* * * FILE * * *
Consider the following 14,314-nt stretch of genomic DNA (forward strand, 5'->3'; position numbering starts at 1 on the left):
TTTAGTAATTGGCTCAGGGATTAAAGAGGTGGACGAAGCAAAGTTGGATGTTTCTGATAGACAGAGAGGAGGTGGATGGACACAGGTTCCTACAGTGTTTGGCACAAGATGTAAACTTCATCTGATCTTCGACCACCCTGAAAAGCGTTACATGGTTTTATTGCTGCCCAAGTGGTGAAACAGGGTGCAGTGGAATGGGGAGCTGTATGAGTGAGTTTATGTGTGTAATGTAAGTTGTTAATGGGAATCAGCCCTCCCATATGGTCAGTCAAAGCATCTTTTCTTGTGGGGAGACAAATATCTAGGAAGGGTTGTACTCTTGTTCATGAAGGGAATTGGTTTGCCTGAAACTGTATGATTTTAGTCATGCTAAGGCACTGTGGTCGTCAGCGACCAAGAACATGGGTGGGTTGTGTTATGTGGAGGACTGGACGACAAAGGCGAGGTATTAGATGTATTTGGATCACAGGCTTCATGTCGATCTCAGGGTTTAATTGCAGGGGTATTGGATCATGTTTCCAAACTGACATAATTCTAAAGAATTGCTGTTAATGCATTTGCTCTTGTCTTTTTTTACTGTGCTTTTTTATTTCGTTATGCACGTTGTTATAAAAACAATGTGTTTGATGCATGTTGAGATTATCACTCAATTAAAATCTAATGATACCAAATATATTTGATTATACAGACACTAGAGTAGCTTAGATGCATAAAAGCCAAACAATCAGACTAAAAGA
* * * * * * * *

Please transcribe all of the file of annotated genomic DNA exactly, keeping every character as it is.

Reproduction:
Consider the following 14,314-nt stretch of genomic DNA (forward strand, 5'->3'; position numbering starts at 1 on the left):
TTTAGTAATTGGCTCAGGGATTAAAGAGGTGGACGAAGCAAAGTTGGATGTTTCTGATAGACAGAGAGGAGGTGGATGGACACAGGTTCCTACAGTGTTTGGCACAAGATGTAAACTTCATCTGATCTTCGACCACCCTGAAAAGCGTTACATGGTTTTATTGCTGCCCAAGTGGTGAAACAGGGTGCAGTGGAATGGGGAGCTGTATGAGTGAGTTTATGTGTGTAATGTAAGTTGTTAATGGGAATCAGCCCTCCCATATGGTCAGTCAAAGCATCTTTTCTTGTGGGGAGACAAATATCTAGGAAGGGTTGTACTCTTGTTCATGAAGGGAATTGGTTTGCCTGAAACTGTATGATTTTAGTCATGCTAAGGCACTGTGGTCGTCAGCGACCAAGAACATGGGTGGGTTGTGTTATGTGGAGGACTGGACGACAAAGGCGAGGTATTAGATGTATTTGGATCACAGGCTTCATGTCGATCTCAGGGTTTAATTGCAGGGGTATTGGATCATGTTTCCAAACTGACATAATTCTAAAGAATTGCTGTTAATGCATTTGCTCTTGTCTTTTTTTACTGTGCTTTTTTATTTCGTTATGCACGTTGTTATAAAAACAATGTGTTTGATGCATGTTGAGATTATCACTCAATTAAAATCTAATGATACCAAATATATTTGATTATACAGACACTAGAGTAGCTTAGATGCATAAAAGCCAAACAATCAGACTAAAAGA